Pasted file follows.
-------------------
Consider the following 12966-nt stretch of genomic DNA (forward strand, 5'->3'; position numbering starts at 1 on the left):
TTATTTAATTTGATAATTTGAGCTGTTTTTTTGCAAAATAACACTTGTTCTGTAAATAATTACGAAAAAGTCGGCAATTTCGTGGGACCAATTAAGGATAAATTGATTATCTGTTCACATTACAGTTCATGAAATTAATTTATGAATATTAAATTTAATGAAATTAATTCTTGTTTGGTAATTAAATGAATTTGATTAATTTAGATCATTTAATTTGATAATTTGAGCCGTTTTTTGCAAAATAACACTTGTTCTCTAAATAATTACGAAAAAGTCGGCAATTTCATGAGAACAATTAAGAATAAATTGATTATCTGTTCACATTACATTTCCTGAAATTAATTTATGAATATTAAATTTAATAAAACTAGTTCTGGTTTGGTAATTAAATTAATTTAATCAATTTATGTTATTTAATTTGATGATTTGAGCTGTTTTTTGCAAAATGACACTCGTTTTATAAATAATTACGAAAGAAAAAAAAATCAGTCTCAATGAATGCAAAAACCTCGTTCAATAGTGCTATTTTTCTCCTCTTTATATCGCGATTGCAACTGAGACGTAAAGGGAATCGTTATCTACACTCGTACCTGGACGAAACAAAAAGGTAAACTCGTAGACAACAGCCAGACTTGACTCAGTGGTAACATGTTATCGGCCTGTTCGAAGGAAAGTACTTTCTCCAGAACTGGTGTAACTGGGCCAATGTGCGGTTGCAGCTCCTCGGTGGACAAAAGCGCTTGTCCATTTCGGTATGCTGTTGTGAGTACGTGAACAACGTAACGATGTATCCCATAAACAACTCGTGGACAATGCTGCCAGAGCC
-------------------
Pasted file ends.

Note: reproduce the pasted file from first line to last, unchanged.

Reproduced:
Consider the following 12966-nt stretch of genomic DNA (forward strand, 5'->3'; position numbering starts at 1 on the left):
TTATTTAATTTGATAATTTGAGCTGTTTTTTTGCAAAATAACACTTGTTCTGTAAATAATTACGAAAAAGTCGGCAATTTCGTGGGACCAATTAAGGATAAATTGATTATCTGTTCACATTACAGTTCATGAAATTAATTTATGAATATTAAATTTAATGAAATTAATTCTTGTTTGGTAATTAAATGAATTTGATTAATTTAGATCATTTAATTTGATAATTTGAGCCGTTTTTTGCAAAATAACACTTGTTCTCTAAATAATTACGAAAAAGTCGGCAATTTCATGAGAACAATTAAGAATAAATTGATTATCTGTTCACATTACATTTCCTGAAATTAATTTATGAATATTAAATTTAATAAAACTAGTTCTGGTTTGGTAATTAAATTAATTTAATCAATTTATGTTATTTAATTTGATGATTTGAGCTGTTTTTTGCAAAATGACACTCGTTTTATAAATAATTACGAAAGAAAAAAAAATCAGTCTCAATGAATGCAAAAACCTCGTTCAATAGTGCTATTTTTCTCCTCTTTATATCGCGATTGCAACTGAGACGTAAAGGGAATCGTTATCTACACTCGTACCTGGACGAAACAAAAAGGTAAACTCGTAGACAACAGCCAGACTTGACTCAGTGGTAACATGTTATCGGCCTGTTCGAAGGAAAGTACTTTCTCCAGAACTGGTGTAACTGGGCCAATGTGCGGTTGCAGCTCCTCGGTGGACAAAAGCGCTTGTCCATTTCGGTATGCTGTTGTGAGTACGTGAACAACGTAACGATGTATCCCATAAACAACTCGTGGACAATGCTGCCAGAGCC